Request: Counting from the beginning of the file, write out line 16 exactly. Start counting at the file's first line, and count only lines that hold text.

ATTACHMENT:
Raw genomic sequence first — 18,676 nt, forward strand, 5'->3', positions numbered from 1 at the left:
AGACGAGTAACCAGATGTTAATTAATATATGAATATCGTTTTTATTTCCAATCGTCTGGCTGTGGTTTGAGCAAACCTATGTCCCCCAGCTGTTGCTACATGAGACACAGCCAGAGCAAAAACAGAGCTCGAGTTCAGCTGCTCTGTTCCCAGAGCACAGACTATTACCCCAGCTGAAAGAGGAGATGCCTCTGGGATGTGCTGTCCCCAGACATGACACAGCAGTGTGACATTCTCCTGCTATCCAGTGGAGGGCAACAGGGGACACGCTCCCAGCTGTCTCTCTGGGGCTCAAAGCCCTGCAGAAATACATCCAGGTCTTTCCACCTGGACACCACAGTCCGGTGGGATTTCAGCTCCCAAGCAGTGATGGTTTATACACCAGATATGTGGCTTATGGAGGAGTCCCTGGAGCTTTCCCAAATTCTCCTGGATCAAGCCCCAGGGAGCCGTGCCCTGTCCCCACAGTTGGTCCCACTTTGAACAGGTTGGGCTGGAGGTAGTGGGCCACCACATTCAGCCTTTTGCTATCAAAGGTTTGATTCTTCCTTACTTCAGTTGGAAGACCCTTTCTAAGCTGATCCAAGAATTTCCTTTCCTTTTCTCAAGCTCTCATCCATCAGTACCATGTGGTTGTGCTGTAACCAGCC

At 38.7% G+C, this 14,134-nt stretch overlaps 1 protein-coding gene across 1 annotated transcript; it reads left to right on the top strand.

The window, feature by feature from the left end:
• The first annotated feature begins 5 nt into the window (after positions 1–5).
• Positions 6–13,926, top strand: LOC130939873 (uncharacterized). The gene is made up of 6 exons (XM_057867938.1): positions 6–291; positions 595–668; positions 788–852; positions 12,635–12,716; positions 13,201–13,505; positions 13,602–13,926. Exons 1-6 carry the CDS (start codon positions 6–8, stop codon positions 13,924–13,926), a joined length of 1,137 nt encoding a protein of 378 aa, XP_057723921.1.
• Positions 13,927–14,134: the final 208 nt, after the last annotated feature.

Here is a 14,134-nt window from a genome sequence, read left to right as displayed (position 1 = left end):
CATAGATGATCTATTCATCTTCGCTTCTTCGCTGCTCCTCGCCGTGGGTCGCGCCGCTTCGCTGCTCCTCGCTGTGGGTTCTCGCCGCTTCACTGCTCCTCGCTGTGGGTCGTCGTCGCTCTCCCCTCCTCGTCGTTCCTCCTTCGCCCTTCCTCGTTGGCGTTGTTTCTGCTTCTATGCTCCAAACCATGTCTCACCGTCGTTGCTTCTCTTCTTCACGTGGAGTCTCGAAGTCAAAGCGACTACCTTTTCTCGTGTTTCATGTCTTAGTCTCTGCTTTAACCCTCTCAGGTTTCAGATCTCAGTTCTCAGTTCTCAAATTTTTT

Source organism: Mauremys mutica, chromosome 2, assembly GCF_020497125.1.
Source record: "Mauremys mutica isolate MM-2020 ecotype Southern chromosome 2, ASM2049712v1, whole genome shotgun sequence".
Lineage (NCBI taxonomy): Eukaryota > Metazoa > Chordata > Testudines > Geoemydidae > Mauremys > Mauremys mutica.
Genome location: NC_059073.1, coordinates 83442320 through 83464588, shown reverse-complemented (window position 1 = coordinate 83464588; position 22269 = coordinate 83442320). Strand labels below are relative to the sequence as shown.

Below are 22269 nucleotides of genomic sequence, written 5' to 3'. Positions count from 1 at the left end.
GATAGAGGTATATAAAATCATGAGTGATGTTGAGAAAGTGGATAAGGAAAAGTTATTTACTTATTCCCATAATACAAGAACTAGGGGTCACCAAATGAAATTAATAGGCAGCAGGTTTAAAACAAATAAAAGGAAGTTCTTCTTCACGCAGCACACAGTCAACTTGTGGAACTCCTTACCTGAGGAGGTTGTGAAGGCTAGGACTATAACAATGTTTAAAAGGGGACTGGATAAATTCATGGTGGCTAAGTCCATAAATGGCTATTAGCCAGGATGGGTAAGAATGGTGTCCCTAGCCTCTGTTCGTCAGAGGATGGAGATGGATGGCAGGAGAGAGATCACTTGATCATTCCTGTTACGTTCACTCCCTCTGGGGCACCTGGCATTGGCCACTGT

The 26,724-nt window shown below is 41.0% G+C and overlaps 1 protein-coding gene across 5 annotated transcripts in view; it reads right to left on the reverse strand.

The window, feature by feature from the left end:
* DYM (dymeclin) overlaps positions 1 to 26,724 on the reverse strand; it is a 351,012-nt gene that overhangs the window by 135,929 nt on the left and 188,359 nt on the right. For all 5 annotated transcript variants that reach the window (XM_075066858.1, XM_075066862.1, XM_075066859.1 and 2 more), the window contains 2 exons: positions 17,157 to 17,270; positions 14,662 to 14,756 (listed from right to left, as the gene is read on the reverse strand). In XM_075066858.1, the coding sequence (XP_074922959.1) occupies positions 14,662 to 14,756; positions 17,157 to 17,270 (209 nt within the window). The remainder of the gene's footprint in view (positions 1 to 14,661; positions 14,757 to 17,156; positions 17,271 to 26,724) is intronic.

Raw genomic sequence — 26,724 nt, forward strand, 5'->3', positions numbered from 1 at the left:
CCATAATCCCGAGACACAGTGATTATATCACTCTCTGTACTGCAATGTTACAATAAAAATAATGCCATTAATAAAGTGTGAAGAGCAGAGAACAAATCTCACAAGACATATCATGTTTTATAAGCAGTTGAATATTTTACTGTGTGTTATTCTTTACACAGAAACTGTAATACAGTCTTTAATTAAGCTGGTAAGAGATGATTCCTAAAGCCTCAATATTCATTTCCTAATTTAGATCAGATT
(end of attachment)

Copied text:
The 26,724-nt window shown below is 41.0% G+C and overlaps 1 protein-coding gene across 5 annotated transcripts in view; it reads right to left on the reverse strand.